Jeff Bertolucci over at InformationWeek.com has a slideshow on the 10 things you need to know about the Windows XP shutdown. Here is the list:
- XP will still run, but you’re on your own
- Can your hardware handle windows 8.1?
- Upgrading won’t be easy
- Take the Windows 7 upgrade path
- Office 2003 and Exchange 2003 get kicked to the curb, too
- Sayonara, Security Essentials for XP
- Windows XP Mode In Windows 7
- Troubleshoot bad apps
- Make room for upgrades
- Help for smakker guys
Full information on each point is available here.
Microsoft secutiry Essentials for XP is going away with Windows XP support. It has been available for Windows XP, VIsta, and 7, but Windows 8.1 has its own security built in. If you already have it installed, you will continue to receive updates, but only until July 2015. That is little security for XP users as there will be no Windows security updates after April 8th, so security will be a big issue.
Matthew J. Schwartz over at InformationWeek.com is reporting that Microsoft has extended its antivirus protection for Windows XP for 15 months, or until July 14, 2015. Some third-party vendors are promising updates through 2017.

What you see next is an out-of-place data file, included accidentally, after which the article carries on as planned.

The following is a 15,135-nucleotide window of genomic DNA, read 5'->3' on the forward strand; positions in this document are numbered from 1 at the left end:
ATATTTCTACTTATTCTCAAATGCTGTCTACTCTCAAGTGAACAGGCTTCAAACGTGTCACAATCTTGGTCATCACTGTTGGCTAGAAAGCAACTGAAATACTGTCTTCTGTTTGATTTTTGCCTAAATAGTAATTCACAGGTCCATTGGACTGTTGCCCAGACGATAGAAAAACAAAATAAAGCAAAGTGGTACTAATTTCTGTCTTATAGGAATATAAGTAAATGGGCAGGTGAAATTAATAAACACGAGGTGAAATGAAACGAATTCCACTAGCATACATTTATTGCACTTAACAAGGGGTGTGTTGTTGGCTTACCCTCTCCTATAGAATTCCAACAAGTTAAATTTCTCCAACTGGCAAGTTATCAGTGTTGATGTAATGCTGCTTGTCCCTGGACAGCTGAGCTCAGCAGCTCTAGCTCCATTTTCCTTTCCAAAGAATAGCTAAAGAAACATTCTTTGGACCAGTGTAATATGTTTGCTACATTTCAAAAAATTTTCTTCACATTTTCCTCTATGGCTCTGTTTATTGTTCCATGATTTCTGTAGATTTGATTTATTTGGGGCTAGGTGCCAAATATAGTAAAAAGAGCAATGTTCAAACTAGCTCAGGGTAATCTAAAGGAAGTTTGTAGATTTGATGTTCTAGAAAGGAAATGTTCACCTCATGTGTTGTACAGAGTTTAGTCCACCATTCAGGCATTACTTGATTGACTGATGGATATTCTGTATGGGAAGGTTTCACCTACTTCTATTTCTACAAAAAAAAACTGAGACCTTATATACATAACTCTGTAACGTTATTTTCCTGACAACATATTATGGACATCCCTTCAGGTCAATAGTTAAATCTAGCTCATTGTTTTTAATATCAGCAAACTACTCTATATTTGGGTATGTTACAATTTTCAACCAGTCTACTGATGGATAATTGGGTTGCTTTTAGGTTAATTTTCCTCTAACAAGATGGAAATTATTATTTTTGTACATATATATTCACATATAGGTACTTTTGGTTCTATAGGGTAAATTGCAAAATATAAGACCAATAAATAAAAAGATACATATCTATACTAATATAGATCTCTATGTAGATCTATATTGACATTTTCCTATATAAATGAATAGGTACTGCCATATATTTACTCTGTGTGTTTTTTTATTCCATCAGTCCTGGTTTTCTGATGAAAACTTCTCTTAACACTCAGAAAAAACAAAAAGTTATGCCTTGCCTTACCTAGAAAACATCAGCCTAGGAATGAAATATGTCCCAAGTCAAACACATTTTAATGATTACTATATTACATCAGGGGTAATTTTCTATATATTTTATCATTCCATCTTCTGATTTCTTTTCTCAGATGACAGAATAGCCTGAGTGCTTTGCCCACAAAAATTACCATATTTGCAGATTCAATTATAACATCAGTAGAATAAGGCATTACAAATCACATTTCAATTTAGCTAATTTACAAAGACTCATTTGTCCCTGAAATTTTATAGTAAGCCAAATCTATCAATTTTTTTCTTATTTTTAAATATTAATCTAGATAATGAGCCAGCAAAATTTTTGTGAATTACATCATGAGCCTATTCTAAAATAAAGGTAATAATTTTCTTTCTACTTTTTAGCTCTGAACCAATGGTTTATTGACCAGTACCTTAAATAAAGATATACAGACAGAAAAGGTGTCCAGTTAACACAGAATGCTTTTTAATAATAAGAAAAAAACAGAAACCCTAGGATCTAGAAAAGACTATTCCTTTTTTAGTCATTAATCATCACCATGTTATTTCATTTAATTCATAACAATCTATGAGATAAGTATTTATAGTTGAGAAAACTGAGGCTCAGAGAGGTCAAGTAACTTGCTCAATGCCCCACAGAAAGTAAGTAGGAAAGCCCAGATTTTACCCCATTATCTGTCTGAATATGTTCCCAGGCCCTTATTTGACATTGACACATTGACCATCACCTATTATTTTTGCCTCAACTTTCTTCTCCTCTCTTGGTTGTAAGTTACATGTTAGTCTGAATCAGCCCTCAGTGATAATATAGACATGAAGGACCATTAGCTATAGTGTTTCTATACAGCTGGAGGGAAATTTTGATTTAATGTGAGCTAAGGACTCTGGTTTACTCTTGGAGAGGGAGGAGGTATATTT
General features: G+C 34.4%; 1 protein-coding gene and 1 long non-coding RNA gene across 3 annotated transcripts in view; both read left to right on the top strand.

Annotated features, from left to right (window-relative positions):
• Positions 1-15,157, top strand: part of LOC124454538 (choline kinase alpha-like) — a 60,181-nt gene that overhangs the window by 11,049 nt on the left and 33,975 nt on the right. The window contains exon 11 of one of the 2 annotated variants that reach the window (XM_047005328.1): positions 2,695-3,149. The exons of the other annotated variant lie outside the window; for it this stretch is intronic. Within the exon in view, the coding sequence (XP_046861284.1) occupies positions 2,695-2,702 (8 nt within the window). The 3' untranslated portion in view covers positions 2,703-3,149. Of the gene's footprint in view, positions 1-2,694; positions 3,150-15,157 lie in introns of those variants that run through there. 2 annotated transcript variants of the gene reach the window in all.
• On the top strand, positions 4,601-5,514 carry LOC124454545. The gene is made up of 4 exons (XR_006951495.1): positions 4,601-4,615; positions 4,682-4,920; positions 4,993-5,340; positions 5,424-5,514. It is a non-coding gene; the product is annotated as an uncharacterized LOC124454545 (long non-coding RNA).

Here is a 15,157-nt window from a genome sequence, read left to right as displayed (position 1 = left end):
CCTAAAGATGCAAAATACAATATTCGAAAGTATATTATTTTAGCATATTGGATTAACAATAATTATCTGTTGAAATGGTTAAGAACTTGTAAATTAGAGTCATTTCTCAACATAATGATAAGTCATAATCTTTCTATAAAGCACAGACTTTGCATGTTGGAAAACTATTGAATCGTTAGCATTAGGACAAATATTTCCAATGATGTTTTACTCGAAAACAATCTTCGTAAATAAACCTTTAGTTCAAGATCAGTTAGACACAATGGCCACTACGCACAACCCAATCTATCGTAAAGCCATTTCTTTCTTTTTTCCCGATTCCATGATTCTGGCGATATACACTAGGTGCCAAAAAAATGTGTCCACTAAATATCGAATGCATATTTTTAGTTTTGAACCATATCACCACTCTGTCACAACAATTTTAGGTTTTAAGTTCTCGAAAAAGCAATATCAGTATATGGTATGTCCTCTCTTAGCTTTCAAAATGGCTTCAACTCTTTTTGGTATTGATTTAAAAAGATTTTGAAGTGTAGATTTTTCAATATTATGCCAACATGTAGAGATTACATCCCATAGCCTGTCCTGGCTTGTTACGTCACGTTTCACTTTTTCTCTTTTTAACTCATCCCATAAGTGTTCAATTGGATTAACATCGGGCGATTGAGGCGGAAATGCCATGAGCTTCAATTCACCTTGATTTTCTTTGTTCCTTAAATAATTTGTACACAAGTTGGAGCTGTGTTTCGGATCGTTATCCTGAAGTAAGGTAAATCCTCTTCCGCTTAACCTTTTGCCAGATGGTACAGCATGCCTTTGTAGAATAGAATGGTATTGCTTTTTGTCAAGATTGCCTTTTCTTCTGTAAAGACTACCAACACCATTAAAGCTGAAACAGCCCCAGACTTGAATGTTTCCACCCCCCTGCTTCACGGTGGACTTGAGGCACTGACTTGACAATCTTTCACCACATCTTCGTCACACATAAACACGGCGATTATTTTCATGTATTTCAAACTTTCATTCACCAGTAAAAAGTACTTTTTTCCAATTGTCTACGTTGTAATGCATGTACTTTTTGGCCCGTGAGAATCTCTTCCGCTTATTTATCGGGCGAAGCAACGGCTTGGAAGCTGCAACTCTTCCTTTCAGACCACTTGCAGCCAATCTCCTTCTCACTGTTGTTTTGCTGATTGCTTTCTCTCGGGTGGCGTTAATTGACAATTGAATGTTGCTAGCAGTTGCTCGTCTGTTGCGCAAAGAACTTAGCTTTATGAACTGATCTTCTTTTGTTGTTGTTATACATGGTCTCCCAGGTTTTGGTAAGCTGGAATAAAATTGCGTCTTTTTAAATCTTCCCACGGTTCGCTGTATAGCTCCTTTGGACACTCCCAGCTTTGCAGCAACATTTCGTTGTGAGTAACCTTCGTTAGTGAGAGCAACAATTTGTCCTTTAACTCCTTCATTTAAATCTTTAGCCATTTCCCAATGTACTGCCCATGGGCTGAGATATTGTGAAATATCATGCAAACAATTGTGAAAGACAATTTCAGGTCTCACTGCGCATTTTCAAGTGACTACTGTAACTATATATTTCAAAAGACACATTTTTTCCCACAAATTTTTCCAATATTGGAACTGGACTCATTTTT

by Gregg Keizer @ ComputerWorld.com
Microsoft yesterday again put the scare into Windows XP users, telling them that after April 8, 2014, the chance that malware will infect their PCs could jump by two-thirds.
The claim, made by Tim Rains, director of Microsoft’s Trustworthy Computing group, came on the heels of the release of the company’s twice-annual Security Intelligence Report (download PDF).
Following up on comments he made in August, Rains again warned Windows XP stragglers to expect an increase in attacks when the aged operating system exits support in five months.
“After end of support, attackers will have an advantage over defenders who continue to run Windows XP,” Rains asserted in a Tuesday post to a company blog. “After April next year, when we release monthly security updates for supported versions of Windows, attackers will try and reverse engineer them to identify any vulnerabilities that also exist in Windows XP. If they succeed, attackers will have the capability to develop exploit code to take advantage of them.”